It is a well worn turn of phrase to say that the world we live in has changed in the past eight months.  It has become somewhat of a cliché to say so, but as with most clichés , there is truth in the statement.  

What is certainly true is that businesses across the globe have had to adapt and find new ways of working.  Business owners have had to trust that their staff will continue to be productive whilst sat in their bedrooms, kitchens and home offices (for those lucky enough to have one!!).  It seems that many business owners have been surprised about how well the new ways of working have gone.  For those in the employee ownership world, allowing staff greater freedom and involving them more is obvious.  They would argue that such involvement is not just a short-term fix for the Pandemic but a long term advantage.   The questions is, are they right?

In a joint report by the think-tank Ownership at Work and Grant Thornton they have examined how employee ownership has impacted upon businesses and whether it has been positive or negative.  The report highlights  the outcomes as universally positive.  It has to be accepted that the report focuses on a small cohort of businesses but the message coming from all of them is the same.  Employee ownership has brought greater engagement, more positivity and, rather importantly, better financial performance.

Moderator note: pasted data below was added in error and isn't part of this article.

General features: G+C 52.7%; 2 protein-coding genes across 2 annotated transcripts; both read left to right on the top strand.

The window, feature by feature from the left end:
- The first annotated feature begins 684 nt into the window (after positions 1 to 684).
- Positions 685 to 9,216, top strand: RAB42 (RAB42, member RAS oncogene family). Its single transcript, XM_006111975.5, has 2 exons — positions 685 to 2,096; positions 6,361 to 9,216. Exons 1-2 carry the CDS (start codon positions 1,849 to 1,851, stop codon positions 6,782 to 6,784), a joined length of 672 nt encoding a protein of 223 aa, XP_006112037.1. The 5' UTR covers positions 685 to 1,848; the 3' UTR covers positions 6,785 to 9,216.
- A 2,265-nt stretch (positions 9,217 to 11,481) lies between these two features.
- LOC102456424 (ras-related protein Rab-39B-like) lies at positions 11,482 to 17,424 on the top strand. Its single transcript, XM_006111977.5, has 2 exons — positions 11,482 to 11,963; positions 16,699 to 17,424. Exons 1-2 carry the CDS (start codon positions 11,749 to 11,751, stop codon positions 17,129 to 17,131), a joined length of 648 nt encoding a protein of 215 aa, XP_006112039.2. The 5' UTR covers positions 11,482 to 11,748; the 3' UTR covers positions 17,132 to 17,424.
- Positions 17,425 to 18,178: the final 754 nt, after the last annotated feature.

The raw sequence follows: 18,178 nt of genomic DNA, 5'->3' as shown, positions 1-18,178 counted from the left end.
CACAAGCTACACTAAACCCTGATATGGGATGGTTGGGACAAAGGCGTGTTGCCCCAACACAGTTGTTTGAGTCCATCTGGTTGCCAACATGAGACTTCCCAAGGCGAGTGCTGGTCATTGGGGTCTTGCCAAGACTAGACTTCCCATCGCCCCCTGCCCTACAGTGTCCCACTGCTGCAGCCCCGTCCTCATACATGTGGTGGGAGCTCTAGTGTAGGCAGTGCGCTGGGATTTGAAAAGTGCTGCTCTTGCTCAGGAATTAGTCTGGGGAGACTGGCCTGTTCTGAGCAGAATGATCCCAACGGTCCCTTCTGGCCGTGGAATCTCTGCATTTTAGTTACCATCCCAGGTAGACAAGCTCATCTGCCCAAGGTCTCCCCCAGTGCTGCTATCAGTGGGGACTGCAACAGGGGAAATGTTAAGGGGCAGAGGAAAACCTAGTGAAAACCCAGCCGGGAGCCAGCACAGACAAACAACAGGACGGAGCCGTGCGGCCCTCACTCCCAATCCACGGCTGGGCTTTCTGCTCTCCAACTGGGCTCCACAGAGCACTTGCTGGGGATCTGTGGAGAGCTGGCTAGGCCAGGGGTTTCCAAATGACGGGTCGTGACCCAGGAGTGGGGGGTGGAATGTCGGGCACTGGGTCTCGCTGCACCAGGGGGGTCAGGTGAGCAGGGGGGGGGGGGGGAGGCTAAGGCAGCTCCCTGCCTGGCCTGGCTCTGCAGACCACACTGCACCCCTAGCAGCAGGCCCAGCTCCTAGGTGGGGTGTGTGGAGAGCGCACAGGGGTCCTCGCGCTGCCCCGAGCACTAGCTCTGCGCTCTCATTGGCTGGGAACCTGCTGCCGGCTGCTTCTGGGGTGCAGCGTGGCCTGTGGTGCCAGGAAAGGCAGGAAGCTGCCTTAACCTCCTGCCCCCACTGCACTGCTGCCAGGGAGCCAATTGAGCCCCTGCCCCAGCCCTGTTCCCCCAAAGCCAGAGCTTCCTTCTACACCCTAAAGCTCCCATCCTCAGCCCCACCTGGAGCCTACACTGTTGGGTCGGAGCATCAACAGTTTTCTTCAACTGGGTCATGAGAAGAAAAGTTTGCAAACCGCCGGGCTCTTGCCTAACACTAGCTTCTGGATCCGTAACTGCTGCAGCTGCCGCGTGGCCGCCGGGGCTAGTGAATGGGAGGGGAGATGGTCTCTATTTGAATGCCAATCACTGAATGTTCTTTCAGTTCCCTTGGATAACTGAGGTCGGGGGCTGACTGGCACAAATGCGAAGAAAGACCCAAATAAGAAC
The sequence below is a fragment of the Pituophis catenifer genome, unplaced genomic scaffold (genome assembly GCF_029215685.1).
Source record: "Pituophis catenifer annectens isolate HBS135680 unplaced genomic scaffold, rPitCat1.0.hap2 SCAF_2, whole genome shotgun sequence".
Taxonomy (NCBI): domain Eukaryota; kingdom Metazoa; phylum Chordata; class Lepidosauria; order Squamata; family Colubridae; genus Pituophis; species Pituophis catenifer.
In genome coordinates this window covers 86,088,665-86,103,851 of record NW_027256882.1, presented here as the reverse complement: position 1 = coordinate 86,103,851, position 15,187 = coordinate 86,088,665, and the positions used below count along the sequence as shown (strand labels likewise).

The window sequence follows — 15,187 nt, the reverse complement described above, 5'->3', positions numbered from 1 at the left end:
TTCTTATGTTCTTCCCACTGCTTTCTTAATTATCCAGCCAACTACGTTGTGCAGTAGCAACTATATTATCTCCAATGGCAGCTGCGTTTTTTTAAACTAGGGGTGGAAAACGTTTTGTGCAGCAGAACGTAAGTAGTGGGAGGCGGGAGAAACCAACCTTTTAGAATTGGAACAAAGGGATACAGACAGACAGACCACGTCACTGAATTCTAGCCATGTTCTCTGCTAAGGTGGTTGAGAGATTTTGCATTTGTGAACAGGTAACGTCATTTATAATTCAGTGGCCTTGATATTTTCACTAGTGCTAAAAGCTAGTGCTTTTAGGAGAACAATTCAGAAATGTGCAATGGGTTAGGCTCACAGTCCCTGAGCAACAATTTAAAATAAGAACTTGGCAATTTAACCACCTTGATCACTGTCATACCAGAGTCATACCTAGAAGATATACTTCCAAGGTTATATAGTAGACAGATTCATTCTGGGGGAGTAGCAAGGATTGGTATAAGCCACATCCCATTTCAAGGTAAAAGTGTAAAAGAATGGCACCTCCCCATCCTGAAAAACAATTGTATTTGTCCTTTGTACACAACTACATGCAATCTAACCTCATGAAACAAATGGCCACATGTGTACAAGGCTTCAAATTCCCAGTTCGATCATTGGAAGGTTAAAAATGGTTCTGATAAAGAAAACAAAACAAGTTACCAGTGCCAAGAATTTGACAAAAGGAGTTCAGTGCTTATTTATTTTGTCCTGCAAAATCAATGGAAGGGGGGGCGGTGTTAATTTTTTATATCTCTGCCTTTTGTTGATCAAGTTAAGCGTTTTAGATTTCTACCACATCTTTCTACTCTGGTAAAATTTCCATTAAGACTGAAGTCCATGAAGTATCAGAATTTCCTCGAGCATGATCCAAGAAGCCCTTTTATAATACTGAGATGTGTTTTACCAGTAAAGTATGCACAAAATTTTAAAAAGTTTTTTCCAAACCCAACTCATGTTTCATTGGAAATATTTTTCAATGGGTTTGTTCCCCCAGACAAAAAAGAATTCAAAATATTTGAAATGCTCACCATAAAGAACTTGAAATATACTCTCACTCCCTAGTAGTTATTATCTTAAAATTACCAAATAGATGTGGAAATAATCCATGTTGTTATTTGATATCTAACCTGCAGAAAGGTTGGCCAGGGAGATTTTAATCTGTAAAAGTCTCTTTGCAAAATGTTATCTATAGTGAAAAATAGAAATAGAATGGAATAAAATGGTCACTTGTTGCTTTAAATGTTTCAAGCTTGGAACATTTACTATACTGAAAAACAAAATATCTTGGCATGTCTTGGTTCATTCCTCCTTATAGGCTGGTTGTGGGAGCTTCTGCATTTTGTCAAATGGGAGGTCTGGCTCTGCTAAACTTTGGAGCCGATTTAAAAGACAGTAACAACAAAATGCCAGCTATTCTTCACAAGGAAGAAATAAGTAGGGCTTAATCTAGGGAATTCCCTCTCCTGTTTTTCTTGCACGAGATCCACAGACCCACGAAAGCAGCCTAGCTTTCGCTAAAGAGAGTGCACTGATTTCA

It is also clear from the report that employee ownership is not just about structure.  It has sometimes been the case in the past that employee ownership/involvement structures and schemes have been sold to business owners and they have had little positive effect.  The report makes it clear that culture is perhaps the most important determiner of whether employee ownership will be successful or not.  Therefore, the switch must be from the top down.  There is little point in pursuing the push to employee ownership if the entire culture of the business does not engage and change.

 In uncertain times employee ownership may also prove a useful tool for those looking to exit their business.  Trade sales to those that may be competitors or with whom you have no relationship carry a large element of risk.  An exit involving your employees may be seen by some as a way of mitigating that risk.  Such exits still face their challenges but they can also be a way of preserving a legacy and keeping alive the thing that a business owner has spent may years building and as such should be considered.

Employee ownership is not a panacea for the ills of the Pandemic, lack of productivity and the difficulties in exiting a business but it is increasingly becoming a bigger part of the solution.  The Ownership at Work/Grant Thornton report is useful reading to find out why and may perhaps change your mind about the value of the proposition going forward.